Put IoC front and centre
Bake inversion of control into the framework and reduce the reliance on inheritance. This will allow greater extensibility and enable new scenarios. A good example of this is MVCTurbine (http://turbineproject.com) - rather than developers having to roll infrastructure themselves, they could hit the ground running with their IoC container of choice.
Peter Porfy commented
Asbjørn: DI containers use System.Activator to create objects so it would be interesting if System.Activator would use a DI container to create objects.
I understand what you are saying but I don't think a DI container would be a great choice for core parts of the framework because you can't define a composition root on that level. It may use it as a universal factory (service locator) but I think that is harmful. Maybe some parts of the framework can be improved for easier dependency injection but a DI container is not relevant for this.
Microsoft.Practices.ServiceLocation.ServiceLocator was neved being updated, is bogus and badly designed (e.g. Current throwing an exception, this is terrible) thus it ultimately sucks and shouldn't be used by anybody until fix.
Asbjørn Ulsberg commented
Peter, Mark; it's not hard at all. Microsoft just needs to provide a default container implementation that plugs into the existing Microsoft.Practices.ServiceLocation.ServiceLocator (which needs to be pulled into the core library) and then use the ServiceLocator to construct objects. Alternatively, System.Activator can be extended to support IoC containers.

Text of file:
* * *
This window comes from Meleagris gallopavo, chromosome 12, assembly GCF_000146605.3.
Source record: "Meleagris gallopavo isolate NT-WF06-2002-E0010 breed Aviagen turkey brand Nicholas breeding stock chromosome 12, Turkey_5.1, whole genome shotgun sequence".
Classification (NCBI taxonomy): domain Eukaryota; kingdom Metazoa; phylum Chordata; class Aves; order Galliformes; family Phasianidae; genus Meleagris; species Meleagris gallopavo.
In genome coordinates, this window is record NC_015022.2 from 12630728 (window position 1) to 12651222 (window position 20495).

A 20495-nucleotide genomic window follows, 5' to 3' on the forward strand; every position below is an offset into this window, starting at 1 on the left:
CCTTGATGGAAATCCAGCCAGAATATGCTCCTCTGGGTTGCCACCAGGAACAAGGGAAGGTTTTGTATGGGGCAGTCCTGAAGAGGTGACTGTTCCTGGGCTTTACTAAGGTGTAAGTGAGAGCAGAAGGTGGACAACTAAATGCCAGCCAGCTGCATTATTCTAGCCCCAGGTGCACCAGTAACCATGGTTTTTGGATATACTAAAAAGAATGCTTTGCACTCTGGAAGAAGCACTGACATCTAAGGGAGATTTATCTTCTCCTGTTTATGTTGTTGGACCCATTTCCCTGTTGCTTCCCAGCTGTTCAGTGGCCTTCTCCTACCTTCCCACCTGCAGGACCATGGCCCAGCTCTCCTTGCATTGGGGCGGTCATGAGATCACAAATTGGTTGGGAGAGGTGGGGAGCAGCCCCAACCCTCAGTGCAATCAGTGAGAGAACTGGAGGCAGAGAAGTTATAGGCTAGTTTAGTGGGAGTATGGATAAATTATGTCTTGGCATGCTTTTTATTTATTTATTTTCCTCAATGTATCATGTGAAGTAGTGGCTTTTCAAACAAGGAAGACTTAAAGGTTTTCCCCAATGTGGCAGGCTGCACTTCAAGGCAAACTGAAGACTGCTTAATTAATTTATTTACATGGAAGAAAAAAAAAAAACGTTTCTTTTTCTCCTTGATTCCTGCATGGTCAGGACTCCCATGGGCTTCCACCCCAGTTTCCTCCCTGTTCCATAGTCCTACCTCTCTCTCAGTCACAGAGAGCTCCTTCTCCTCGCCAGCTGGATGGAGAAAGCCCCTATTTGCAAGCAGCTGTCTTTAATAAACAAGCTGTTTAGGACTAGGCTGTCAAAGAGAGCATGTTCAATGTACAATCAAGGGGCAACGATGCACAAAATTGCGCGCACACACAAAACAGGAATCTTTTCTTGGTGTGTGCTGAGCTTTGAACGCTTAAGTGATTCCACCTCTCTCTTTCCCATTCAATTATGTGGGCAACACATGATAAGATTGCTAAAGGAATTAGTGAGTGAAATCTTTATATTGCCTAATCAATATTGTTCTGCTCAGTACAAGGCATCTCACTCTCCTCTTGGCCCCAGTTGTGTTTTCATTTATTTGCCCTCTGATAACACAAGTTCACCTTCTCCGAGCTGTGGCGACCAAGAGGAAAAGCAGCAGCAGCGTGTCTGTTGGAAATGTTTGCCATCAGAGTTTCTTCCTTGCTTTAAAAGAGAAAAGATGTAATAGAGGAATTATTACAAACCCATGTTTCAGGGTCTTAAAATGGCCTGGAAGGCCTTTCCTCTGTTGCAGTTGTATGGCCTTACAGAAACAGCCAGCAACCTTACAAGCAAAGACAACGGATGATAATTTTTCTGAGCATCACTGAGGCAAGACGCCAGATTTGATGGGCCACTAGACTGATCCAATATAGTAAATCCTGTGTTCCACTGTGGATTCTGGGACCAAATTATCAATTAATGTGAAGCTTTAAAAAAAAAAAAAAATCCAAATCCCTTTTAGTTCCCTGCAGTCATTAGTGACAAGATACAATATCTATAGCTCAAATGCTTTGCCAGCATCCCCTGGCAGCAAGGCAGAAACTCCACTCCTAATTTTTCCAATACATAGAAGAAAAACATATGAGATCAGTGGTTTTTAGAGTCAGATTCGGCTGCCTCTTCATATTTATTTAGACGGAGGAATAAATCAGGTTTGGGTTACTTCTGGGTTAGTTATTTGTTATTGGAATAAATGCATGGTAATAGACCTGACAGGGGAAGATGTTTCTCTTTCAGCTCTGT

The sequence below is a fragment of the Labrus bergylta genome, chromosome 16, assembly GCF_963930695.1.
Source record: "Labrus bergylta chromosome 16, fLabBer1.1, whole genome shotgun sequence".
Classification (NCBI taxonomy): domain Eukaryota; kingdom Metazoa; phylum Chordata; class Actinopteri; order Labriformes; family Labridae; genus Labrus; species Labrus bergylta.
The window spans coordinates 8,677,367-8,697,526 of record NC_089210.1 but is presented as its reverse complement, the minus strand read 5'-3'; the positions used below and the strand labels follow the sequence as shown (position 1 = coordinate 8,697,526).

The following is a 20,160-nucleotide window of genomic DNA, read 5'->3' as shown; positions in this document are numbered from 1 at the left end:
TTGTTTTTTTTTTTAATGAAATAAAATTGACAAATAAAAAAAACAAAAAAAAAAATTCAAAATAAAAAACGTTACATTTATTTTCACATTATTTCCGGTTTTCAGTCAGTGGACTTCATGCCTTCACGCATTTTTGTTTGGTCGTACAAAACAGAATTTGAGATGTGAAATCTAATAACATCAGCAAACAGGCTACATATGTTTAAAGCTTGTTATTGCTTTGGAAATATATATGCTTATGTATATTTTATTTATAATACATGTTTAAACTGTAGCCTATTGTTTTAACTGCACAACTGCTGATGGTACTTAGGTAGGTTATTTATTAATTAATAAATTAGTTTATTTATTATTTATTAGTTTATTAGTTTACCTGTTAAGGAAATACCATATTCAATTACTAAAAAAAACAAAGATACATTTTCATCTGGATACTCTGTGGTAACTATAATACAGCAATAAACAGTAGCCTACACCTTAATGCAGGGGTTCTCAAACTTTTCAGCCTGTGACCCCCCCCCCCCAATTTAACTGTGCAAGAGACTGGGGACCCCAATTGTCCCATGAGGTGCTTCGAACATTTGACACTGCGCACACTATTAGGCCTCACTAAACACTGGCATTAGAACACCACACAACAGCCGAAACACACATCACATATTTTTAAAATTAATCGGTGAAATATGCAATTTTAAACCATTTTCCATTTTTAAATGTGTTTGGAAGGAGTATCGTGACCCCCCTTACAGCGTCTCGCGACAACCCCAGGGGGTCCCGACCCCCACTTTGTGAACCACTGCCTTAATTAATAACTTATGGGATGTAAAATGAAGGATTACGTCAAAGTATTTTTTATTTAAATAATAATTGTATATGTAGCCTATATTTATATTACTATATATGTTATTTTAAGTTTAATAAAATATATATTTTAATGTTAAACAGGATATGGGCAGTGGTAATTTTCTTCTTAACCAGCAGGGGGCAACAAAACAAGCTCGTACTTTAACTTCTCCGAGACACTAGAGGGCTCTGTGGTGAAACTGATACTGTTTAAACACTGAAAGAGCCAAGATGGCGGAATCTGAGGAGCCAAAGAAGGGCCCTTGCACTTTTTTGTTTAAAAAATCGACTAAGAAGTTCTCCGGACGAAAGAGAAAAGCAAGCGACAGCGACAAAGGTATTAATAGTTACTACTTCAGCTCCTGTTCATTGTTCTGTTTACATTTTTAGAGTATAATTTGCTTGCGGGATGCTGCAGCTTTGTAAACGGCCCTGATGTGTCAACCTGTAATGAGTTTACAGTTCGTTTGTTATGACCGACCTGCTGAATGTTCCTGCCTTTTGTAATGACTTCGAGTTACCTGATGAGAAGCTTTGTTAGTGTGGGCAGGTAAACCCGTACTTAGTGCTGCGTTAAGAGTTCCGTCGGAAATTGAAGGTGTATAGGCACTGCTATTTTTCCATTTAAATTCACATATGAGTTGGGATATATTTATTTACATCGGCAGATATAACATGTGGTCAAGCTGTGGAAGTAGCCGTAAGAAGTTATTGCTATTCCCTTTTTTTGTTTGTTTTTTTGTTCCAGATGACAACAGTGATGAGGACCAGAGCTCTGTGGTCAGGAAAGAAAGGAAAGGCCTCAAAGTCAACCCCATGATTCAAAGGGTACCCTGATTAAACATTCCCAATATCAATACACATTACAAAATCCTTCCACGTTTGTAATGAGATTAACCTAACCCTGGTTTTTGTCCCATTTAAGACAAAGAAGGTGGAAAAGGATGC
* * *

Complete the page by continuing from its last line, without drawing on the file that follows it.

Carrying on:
This is not about making the core framework harder to use. The default instances of all objects should be like they are now, so if you don't want to use an IoC container, you shouldn't need to worry about its existence at all. But if you want to replace a core object with your own implementation, plugging it into an IoC container should be easy and supported by the framework. Today it's not easy, not supported by the framework, and implemented in several different ways via web.config (MembershipProvider, RoleProvider, etc), code registration (ControllerFactory), etc.
Doing this with IoC just provides consistency across the entire framework, eases testing and makes replacing core objects with custom implementations intuitive. Sure, there's security issues involved here, and I'm not saying absolutely all objects should be replaceable in all circumstances, but those that already are, should at least do it in a consistent way.
Peter Porfy commented
How would you bake Inversion of Control into the framework? It makes no sense. Or you would like to see the framework to use a DI container for ad-hoc object creation? That would be a nightmare.
Mark Seemann commented
What would that do? Where should it apply?
MVC and Web API already have 'good enough' extensibility points to allow you to hook in your DI Container of choice.
DependencyResolver (or whatever name it may go under) is a dead end. The framework needs less of such half-baked solutions, not more.
Web Forms doesn't have DI support, but I think it's better to just let it die than attempt to resurrect it with misunderstood 'DI support'.
Jonathan Allen commented
Where is the down-vote button?
IoC should NEVER be front and center. It should be tucked away in a corner so that the bulk of the application doesn't even know you are using it.
It does NOT need a MEF job.
Jeffrey Palermo commented
This sounds good on its face, but I don't think IoC is the solution. The principles behind IoC are the solution. Composition over inheritence and fulfilling dependencies at runtime are two of the most important design principles.
definitely needs a MEF job.
Michael L Perry commented
This goes for WPF and Silverlight as well. App.xaml should not be one monolithic file, but a graph of dependencies.